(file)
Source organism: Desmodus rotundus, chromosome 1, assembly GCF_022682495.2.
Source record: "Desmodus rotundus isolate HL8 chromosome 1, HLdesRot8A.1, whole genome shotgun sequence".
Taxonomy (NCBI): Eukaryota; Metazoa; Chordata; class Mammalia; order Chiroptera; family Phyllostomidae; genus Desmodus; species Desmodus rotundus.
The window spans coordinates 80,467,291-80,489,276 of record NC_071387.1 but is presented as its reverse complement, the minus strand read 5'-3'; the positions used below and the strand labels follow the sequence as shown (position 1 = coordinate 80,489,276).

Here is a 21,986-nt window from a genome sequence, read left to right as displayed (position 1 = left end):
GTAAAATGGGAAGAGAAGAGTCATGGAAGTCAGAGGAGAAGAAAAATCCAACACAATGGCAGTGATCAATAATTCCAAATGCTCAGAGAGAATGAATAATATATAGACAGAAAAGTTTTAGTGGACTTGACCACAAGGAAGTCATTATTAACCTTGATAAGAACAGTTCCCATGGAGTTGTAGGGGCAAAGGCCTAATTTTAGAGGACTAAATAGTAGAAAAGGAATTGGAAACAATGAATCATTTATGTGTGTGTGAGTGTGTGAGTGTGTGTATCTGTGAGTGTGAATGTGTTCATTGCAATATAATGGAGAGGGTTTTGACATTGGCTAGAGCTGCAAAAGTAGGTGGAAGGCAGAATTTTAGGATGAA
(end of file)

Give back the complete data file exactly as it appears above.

Source organism: Desmodus rotundus, chromosome 1, assembly GCF_022682495.2.
Source record: "Desmodus rotundus isolate HL8 chromosome 1, HLdesRot8A.1, whole genome shotgun sequence".
Taxonomy (NCBI): Eukaryota; Metazoa; Chordata; class Mammalia; order Chiroptera; family Phyllostomidae; genus Desmodus; species Desmodus rotundus.
The window spans coordinates 80,467,291-80,489,276 of record NC_071387.1 but is presented as its reverse complement, the minus strand read 5'-3'; the positions used below and the strand labels follow the sequence as shown (position 1 = coordinate 80,489,276).

Here is a 21,986-nt window from a genome sequence, read left to right as displayed (position 1 = left end):
GTAAAATGGGAAGAGAAGAGTCATGGAAGTCAGAGGAGAAGAAAAATCCAACACAATGGCAGTGATCAATAATTCCAAATGCTCAGAGAGAATGAATAATATATAGACAGAAAAGTTTTAGTGGACTTGACCACAAGGAAGTCATTATTAACCTTGATAAGAACAGTTCCCATGGAGTTGTAGGGGCAAAGGCCTAATTTTAGAGGACTAAATAGTAGAAAAGGAATTGGAAACAATGAATCATTTATGTGTGTGTGAGTGTGTGAGTGTGTGTATCTGTGAGTGTGAATGTGTTCATTGCAATATAATGGAGAGGGTTTTGACATTGGCTAGAGCTGCAAAAGTAGGTGGAAGGCAGAATTTTAGGATGAA